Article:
I knew I'd fallen in love with Bling Empire the moment I saw a penis pump being thrown out of the second-story window of a Beverly Hills mansion during a face-massage party. The new series from Netflix is the latest in reality TV's quest to explore and document the lives of every single kind of rich person living in Los Angeles. Bravo and E! have been at the forefront of this endeavor, scoring big with various Real Housewives and Kardashian spinoffs and shows like Shahs of Sunset. Seemingly every possible profession (plastic surgeons, trainers, bartenders), ethnic demographic, and celebrity status level has been given the glossy reality treatment. Recently Netflix has been getting in on the game as well with Selling Sunset, a show that combines the tried-and-true real estate porn genre with the Hills-esque intrigue of a gaggle of striving realtors looking to backstab and side-eye each other to fame and fortune. Now with Bling Empire, Netflix might just have the next reality sensation.
With a title-drop in its very first minute, Bling Empire makes it explicitly clear that it wants to be the reality TV version of Crazy Rich Asians, the 2013 novel turned 2018 film about a dynastically wealthy Singapore family and the enviable but intimidating cultural circles they move in. Except this series is set in the million-dollar homes of Los Angeles. Or at least, L.A. is the show's home base, with occasional jet-set stops in Paris or wherever. The social structure of this cloistered community is laid out by Kane Lim, the enthusiastically blingy son of a billion-dollar oil/shipping/real estate family, and (with one notable exception) the rest of the show's cast each have their own wealth tree from which they've sprung. Kelly's ex-husband was indicted for running a massive cyber fraud, and now she's in a volatile relationship with actor Andrew Gray. Fashion influencer Jamie Xie's family has enough Silicon Valley money that her horses fly on Emirates. Bratty but beguiling Kim Lee is a DJ whom Kane calls "Asia's Calvin Harris." The outlier among the twentysomethings is Kevin Kreider, a dumb/hot model whose adopted parents didn't provide him with a lavish upbringing and whose status as an outsider is frequently called upon to ground the show in some kind of reality (which rarely works and isn't really needed).
One of the charms of Bling Empire is that the cast spans generations, kind of like if The Real Housewives of Beverly Hills and Vanderpump Rules merged into one. And things really take off when the show introduces Anna Shay, who we first see dressed in a ball gown and taking a sledgehammer to one of the many closets in her massive Beverly Hills mansion. Anna — half-Japanese, half-Russian, with family money rooted in the arms industry — is a heady contrast of extreme wealth, blunt delivery, and the glint of mischief essential to the best reality TV characters. She seems to almost play possum with the semi-spacey affect of a Sonja Morgan before becoming deadly precise in her reads of her social rivals, which comes in handy as she is pitted against the status-obsessed and hyper-competitive Christine Chiu. As Kane lays it out, Anna was something of a grande dame who became reclusive, while Christine ascended to Queen of Beverly Hills status. But now Anna is back, and their every interaction is fraught with this power struggle for social standing.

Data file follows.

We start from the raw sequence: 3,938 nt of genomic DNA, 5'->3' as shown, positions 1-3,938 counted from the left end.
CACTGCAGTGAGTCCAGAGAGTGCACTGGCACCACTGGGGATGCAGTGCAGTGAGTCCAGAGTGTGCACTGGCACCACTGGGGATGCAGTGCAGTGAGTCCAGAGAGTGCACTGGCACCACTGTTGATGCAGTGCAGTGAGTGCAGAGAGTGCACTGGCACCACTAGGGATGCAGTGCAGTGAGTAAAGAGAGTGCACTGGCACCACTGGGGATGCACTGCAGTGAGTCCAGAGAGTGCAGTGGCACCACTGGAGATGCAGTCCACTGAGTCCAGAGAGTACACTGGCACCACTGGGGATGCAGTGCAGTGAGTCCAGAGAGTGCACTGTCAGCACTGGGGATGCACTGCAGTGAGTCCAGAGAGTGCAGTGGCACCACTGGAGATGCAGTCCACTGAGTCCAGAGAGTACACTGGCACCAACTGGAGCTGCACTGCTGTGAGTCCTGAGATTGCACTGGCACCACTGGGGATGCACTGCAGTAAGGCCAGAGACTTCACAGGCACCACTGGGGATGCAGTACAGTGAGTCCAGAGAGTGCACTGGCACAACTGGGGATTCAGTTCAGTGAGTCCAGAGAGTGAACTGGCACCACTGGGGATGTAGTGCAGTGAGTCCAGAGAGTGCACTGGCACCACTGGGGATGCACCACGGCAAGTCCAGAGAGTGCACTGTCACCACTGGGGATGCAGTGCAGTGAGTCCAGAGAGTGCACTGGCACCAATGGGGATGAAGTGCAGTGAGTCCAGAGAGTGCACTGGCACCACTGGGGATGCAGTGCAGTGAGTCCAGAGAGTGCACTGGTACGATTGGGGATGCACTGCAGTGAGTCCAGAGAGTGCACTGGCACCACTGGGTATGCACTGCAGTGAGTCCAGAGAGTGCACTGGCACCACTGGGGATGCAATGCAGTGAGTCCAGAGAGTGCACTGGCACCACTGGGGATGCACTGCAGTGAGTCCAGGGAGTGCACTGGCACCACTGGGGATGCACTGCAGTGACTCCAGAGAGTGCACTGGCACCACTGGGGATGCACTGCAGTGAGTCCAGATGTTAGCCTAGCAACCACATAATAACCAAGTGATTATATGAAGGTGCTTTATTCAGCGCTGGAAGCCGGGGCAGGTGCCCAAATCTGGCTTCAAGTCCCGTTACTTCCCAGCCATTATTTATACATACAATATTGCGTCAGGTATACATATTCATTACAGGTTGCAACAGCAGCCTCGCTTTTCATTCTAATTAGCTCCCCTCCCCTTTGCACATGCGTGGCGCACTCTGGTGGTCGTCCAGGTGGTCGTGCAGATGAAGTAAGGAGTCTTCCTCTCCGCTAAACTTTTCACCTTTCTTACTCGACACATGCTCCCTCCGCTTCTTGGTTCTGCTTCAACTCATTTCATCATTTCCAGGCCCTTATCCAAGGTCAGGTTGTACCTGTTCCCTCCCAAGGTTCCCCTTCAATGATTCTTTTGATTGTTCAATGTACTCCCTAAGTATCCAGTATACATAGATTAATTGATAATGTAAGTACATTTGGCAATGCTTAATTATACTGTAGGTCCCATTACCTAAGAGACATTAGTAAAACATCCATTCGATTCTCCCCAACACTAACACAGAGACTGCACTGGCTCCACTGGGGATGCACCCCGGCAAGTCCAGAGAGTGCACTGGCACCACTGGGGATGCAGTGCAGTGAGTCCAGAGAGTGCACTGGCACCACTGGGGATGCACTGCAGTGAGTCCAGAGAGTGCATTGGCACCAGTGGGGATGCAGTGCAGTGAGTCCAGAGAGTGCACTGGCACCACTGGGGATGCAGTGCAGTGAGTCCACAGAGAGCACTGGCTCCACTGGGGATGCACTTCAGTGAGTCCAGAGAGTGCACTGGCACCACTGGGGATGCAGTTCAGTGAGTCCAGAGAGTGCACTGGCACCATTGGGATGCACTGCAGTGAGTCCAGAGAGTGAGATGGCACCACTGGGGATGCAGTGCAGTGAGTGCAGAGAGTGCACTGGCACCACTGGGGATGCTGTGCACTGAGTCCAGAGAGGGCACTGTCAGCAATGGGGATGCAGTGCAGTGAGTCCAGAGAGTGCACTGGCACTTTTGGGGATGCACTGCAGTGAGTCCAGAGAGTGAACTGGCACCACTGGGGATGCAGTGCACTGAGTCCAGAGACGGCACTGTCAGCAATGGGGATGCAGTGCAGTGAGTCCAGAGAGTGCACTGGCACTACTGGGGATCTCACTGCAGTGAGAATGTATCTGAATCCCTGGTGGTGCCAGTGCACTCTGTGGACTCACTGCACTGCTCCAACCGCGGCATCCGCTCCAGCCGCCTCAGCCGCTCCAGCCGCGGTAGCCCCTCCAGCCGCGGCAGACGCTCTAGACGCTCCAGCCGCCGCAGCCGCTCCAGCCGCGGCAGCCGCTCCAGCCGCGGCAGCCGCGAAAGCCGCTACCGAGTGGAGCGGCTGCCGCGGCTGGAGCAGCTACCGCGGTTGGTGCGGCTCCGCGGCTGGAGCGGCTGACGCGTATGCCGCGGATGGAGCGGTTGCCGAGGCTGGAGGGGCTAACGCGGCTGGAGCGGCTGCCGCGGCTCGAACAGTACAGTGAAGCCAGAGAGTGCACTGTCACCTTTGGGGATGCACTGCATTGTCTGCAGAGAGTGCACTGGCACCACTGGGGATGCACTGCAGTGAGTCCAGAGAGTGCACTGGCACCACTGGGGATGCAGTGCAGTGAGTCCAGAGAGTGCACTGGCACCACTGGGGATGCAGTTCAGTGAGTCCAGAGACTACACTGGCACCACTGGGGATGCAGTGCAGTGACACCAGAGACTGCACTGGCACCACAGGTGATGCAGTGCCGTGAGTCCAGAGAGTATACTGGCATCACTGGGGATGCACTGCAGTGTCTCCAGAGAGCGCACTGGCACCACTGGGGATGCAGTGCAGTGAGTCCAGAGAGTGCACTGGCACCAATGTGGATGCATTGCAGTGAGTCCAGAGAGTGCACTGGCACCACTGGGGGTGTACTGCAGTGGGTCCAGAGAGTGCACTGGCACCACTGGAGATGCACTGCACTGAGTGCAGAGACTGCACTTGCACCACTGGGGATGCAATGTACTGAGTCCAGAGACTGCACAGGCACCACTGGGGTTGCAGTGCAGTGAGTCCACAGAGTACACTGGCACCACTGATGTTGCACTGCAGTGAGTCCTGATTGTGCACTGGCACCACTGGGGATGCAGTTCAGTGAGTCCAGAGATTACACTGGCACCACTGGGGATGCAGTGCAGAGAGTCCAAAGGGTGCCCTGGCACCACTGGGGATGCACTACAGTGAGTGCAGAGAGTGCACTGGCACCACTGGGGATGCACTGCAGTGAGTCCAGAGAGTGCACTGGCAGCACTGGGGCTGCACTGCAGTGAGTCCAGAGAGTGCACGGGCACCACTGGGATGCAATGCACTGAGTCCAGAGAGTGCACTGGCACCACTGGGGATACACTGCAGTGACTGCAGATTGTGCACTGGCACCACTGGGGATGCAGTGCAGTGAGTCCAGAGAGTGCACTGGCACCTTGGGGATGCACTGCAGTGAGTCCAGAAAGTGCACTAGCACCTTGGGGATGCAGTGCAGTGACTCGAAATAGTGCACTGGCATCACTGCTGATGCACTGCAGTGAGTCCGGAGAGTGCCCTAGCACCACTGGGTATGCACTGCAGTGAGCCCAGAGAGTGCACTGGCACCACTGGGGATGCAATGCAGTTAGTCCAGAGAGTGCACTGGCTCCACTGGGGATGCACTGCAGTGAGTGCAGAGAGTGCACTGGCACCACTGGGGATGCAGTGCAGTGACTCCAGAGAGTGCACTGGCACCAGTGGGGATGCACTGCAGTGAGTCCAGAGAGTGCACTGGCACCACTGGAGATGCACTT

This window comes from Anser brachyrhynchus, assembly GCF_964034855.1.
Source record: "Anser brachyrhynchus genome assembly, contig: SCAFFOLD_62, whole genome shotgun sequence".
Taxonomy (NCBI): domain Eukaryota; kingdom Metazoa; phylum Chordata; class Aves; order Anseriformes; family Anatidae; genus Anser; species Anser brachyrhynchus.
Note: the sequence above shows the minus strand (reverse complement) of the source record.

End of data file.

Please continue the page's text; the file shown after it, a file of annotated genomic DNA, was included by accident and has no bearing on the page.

These are the very basic ingredients of great reality TV drama, with Anna and Christine instantly indelible opposites. Christine is wildly unsubtle in her attempts to signify her wealth to Anna and given to insanely dramatic proclamations in her talking heads, like "In the world of high jewelry, not everyone is invited." Eat your heart out, 90% of all Real Housewives taglines. She's cheerfully desperate as she name-drops hotels and jewelers in her attempts to show Anna who's in charge, but she's also tenacious in the mold of the best reality personas. Anna, meanwhile, is instantly iconic, both unimpressed and devastatingly deadpan. She also seems to enjoy her grande dame status when it comes to the younger cast members, doling out advice and gifts but also spikily demanding respect. She's like if Lisa Vanderpump had more money, any chill, and no compunction at all about on-screen nudity (the freewheeling nudity in Bling Empire is among its many virtues).
As with Selling Sunset, the pleasures of Bling Empire lie in its parallel tracks of escapism and also the wide-eyed delight that people this rich are this willing to make a show of themselves. Where the catty realtors of Sunset are out for blood, however, Bling Empire feels familial in its rivalries and bonds. Part of that is due to the multi-generational nature of the cast, part of it comes from their shared cultural bonds. Whatever the reason, it makes Bling Empire one of the more purely enjoyable entries in this (admittedly gaudy) genre in quite a while.
Bling Empire drops on Netflix Friday January 15th.
Joe Reid is the Managing Editor at Primetimer and co-host of the This Had Oscar Buzz podcast. His work has appeared in Decider, NPR, HuffPost, The Atlantic, Slate, Polygon, Vanity Fair, Vulture, The A.V. Club and more.